Eoin Morgan the central figure of England's one-day revival, says Monty Panesar

Whether it be managing his spinners, taking on the field or leading his team with aplomb, there is seemingly nothing the Irishman can't do


No captain in world cricket deals with spinners better than Eoin Morgan in the eyes of former international Monty Panesar.

Much has been made of England’s new-found success with the bat in ODI cricket, with no side scoring more than the 481 for 6 they made against Australia last year.

But when it comes to striving for World Cup glory, Panesar is in little doubt of who the key protagonists are.

In Moeen Ali and Adil Rashid, England have produced a destructive and economic twirling partnership to rival any spin duo heading into this summer’s showcase.

And Panesar believes it’s the captain who is to thank for their match-winning contributions.

“I think Eoin Morgan is the best captain in world cricket when it comes to using his spinners,” said Panesar, speaking on the latest leg of the ICC Cricket World Cup Trophy Tour, driven by Nissan.


“He understands when to bowl them more than anyone else in world cricket and that’s why he’s getting the best out of Moeen Ali and Adil Rashid.

“Adil is a wicket-taking option and Morgan knows exactly what works well for him, he allows him to set that example for other spinners in that team.

“There are so many other wrist spinners in the other World Cup teams but Rashid is the one who flights it more than the others. 

“The likes of Rashid Khan, Adam Zampa, Ish Sodhi, they all fizz the ball but Adil is given the encouragement by Morgan to flight it up.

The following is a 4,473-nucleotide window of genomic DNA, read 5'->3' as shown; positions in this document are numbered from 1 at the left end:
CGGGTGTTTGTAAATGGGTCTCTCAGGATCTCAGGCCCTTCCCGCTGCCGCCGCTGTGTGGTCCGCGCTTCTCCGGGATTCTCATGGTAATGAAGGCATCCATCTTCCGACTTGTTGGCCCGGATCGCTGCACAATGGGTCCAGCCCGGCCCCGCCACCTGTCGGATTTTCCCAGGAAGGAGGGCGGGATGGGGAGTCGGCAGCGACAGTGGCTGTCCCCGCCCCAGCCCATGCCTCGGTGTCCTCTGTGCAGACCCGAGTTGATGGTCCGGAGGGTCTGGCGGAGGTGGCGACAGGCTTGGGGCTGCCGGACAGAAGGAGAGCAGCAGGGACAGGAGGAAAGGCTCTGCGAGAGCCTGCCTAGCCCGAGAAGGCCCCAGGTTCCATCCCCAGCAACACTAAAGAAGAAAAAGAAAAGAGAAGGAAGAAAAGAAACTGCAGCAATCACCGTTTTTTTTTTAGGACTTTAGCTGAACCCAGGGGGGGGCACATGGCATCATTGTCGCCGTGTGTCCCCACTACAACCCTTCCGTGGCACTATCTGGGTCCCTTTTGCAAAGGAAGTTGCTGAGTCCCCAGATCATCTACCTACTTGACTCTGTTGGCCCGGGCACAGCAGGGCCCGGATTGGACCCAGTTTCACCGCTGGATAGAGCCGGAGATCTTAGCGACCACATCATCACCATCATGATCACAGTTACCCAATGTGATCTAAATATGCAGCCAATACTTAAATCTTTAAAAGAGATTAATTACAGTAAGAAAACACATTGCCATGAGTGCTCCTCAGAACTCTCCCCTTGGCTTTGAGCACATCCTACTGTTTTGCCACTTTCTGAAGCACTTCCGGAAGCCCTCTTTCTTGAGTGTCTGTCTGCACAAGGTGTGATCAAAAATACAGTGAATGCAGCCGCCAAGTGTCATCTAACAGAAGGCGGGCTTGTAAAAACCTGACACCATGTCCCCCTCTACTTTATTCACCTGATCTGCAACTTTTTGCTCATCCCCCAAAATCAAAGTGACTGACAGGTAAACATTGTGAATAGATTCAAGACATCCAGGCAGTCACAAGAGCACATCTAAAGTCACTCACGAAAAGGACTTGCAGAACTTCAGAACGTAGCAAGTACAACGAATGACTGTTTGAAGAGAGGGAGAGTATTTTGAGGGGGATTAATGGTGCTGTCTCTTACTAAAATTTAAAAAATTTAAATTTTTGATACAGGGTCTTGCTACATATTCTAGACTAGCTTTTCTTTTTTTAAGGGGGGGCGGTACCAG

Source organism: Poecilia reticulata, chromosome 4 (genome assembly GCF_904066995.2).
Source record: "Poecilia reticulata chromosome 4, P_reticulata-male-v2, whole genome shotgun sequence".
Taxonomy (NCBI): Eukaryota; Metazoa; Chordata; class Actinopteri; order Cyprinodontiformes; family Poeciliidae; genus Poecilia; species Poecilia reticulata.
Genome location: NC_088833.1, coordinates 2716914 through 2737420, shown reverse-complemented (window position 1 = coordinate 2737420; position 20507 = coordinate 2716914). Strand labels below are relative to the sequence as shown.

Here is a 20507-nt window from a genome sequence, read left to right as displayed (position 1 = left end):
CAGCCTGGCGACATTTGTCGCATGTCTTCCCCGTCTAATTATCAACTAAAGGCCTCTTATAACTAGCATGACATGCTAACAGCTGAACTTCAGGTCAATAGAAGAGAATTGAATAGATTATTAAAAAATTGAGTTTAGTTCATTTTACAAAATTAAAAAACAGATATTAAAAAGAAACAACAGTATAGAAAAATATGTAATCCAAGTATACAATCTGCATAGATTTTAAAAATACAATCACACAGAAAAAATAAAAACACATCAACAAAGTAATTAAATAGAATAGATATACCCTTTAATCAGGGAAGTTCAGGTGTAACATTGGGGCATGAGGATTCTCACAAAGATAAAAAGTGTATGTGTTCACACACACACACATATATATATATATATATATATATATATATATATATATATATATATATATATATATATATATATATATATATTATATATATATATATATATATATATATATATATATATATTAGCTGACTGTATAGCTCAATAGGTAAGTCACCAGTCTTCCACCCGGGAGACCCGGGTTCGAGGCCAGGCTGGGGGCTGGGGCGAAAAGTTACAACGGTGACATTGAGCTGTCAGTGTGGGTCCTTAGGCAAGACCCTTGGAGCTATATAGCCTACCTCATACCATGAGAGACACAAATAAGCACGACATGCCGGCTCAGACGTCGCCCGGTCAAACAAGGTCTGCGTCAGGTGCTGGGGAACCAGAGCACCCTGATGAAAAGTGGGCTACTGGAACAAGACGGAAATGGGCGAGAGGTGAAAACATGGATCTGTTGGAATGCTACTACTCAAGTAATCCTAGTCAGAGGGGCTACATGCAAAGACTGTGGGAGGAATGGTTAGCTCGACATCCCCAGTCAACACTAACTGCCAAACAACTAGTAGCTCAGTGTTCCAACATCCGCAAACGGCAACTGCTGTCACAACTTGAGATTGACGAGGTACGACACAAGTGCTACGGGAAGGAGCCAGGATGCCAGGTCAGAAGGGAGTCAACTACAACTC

“He doesn’t mind if he goes for a few sixes, Morgan knows that getting one of those key batsmen out is going to be the real key as to whether a team makes a big score or not.”

With a batting line-up the envy of the world and fast bowlers scrapping out for places in the final XV, Morgan boasts plenty of welcome headaches ahead of the competition getting underway.

And with nine games to come and just 15 players to utilise before the knockout stages even get going, winning a World Cup will likely prove a mental battle as well as a physical test.


Panesar feels England are within touching distance of the World Cup

But with captain Morgan – who led England for the 100th time this week – steering the ship, Panesar believes England have a firm hand on the tiller.

“Big tournaments are an art in themselves because of that, it’s knowing when to play your strongest XI and knowing when you can get away with a couple of changes in there – you only have 15 in a squad so there’s not that much changing you can do,” added the 37-year-old.

“You have teams like Pakistan who don’t do very well in individual series but then they went to the Champions Trophy and they won it.

“They’re a dangerous team, in the World Cup they’re going to be there and they’re going to thrive off that energy, they love the buzz and their performances will go up 25, 30 per cent because of that.

“But Morgan will know that, he has a lot of experience with England and I’m sure will do a great job for the team.”

ICC Cricket World Cup Trophy Tour, driven by Nissan, commences 100-day tour of England and Wales and will be at over 100 locations and events before arriving back in London ready for the opening match on May 30



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